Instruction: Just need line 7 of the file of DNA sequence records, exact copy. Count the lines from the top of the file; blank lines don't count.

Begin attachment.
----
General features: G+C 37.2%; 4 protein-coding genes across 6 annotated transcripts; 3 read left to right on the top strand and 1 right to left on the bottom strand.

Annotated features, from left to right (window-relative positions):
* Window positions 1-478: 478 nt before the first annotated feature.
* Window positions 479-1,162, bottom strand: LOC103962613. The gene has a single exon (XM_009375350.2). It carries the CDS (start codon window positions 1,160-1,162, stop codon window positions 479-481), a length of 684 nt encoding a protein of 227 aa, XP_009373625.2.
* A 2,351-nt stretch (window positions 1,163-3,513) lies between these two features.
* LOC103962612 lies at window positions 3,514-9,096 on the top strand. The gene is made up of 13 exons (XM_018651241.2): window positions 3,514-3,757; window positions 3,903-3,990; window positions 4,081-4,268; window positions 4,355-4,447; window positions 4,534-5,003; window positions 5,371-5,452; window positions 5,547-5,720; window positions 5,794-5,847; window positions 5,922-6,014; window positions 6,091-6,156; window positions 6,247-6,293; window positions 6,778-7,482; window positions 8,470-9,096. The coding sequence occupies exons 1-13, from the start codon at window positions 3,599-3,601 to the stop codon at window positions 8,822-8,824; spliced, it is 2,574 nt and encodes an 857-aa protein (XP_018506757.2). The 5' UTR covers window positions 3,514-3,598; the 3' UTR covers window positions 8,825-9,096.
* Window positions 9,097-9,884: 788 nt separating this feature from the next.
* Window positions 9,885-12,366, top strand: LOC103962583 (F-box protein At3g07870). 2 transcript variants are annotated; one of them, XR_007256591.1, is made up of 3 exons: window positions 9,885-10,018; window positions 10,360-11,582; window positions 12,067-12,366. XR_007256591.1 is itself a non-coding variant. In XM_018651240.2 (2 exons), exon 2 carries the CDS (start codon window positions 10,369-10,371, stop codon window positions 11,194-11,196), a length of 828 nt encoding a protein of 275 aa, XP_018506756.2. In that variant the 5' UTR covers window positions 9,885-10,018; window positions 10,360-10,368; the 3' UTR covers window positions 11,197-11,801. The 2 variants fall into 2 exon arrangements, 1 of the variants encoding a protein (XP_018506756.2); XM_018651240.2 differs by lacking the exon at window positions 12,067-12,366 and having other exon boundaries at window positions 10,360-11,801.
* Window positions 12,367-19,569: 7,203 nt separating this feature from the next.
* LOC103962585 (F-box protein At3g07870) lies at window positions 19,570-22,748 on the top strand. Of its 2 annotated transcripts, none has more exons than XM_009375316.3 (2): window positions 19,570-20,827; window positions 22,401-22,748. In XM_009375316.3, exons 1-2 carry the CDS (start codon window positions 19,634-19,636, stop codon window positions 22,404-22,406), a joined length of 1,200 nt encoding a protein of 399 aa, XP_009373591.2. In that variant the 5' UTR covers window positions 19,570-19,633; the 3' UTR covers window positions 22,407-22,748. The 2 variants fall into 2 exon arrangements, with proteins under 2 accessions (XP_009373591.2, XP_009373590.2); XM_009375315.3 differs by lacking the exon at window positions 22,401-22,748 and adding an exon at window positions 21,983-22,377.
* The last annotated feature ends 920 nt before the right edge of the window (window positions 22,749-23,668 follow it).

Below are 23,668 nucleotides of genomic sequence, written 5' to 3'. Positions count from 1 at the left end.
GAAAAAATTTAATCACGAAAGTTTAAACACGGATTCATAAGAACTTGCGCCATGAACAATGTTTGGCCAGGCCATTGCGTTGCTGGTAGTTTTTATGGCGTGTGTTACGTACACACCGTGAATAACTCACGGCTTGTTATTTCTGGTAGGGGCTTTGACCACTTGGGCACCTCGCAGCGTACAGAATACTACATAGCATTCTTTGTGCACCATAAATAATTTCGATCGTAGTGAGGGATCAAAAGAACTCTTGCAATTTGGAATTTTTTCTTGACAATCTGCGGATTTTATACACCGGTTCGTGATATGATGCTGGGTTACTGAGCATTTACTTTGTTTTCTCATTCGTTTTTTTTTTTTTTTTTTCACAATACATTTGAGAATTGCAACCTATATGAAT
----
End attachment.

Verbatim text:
* Window positions 9,097-9,884: 788 nt separating this feature from the next.